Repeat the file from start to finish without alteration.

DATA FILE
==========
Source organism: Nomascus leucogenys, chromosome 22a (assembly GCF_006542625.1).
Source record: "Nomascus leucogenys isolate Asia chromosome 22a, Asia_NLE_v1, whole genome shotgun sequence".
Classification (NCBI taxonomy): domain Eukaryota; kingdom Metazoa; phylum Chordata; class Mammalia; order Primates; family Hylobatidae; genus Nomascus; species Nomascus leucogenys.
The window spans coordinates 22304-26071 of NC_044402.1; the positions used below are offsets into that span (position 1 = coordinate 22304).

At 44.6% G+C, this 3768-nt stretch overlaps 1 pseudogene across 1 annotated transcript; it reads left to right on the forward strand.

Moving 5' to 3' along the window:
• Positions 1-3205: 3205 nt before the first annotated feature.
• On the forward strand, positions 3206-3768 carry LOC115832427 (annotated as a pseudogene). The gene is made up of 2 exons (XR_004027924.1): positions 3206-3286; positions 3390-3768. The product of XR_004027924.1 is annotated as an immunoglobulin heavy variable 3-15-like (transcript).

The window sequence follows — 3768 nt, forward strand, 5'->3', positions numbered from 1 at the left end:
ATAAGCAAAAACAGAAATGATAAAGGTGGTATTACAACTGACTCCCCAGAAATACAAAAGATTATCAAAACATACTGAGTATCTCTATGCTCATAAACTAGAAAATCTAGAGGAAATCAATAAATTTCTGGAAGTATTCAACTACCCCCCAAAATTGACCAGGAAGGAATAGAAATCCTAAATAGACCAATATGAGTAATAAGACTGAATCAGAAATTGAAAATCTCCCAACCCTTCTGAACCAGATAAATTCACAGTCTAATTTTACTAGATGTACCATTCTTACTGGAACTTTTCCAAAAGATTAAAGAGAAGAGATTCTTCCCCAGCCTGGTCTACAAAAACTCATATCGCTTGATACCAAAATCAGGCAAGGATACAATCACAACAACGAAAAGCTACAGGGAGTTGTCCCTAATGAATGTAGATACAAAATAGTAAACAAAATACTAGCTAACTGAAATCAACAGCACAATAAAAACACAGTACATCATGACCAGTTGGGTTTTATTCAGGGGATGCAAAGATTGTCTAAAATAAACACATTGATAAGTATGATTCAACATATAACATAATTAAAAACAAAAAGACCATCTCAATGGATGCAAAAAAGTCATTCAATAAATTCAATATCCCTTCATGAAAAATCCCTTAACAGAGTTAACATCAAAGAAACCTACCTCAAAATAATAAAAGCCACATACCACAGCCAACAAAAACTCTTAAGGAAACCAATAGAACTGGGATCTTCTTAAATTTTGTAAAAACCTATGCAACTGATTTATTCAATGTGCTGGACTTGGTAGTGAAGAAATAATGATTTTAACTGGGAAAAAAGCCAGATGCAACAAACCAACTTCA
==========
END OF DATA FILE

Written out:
Source organism: Nomascus leucogenys, chromosome 22a (assembly GCF_006542625.1).
Source record: "Nomascus leucogenys isolate Asia chromosome 22a, Asia_NLE_v1, whole genome shotgun sequence".
Classification (NCBI taxonomy): domain Eukaryota; kingdom Metazoa; phylum Chordata; class Mammalia; order Primates; family Hylobatidae; genus Nomascus; species Nomascus leucogenys.
The window spans coordinates 22304-26071 of NC_044402.1; the positions used below are offsets into that span (position 1 = coordinate 22304).

At 44.6% G+C, this 3768-nt stretch overlaps 1 pseudogene across 1 annotated transcript; it reads left to right on the forward strand.

Moving 5' to 3' along the window:
• Positions 1-3205: 3205 nt before the first annotated feature.
• On the forward strand, positions 3206-3768 carry LOC115832427 (annotated as a pseudogene). The gene is made up of 2 exons (XR_004027924.1): positions 3206-3286; positions 3390-3768. The product of XR_004027924.1 is annotated as an immunoglobulin heavy variable 3-15-like (transcript).

The window sequence follows — 3768 nt, forward strand, 5'->3', positions numbered from 1 at the left end:
ATAAGCAAAAACAGAAATGATAAAGGTGGTATTACAACTGACTCCCCAGAAATACAAAAGATTATCAAAACATACTGAGTATCTCTATGCTCATAAACTAGAAAATCTAGAGGAAATCAATAAATTTCTGGAAGTATTCAACTACCCCCCAAAATTGACCAGGAAGGAATAGAAATCCTAAATAGACCAATATGAGTAATAAGACTGAATCAGAAATTGAAAATCTCCCAACCCTTCTGAACCAGATAAATTCACAGTCTAATTTTACTAGATGTACCATTCTTACTGGAACTTTTCCAAAAGATTAAAGAGAAGAGATTCTTCCCCAGCCTGGTCTACAAAAACTCATATCGCTTGATACCAAAATCAGGCAAGGATACAATCACAACAACGAAAAGCTACAGGGAGTTGTCCCTAATGAATGTAGATACAAAATAGTAAACAAAATACTAGCTAACTGAAATCAACAGCACAATAAAAACACAGTACATCATGACCAGTTGGGTTTTATTCAGGGGATGCAAAGATTGTCTAAAATAAACACATTGATAAGTATGATTCAACATATAACATAATTAAAAACAAAAAGACCATCTCAATGGATGCAAAAAAGTCATTCAATAAATTCAATATCCCTTCATGAAAAATCCCTTAACAGAGTTAACATCAAAGAAACCTACCTCAAAATAATAAAAGCCACATACCACAGCCAACAAAAACTCTTAAGGAAACCAATAGAACTGGGATCTTCTTAAATTTTGTAAAAACCTATGCAACTGATTTATTCAATGTGCTGGACTTGGTAGTGAAGAAATAATGATTTTAACTGGGAAAAAAGCCAGATGCAACAAACCAACTTCA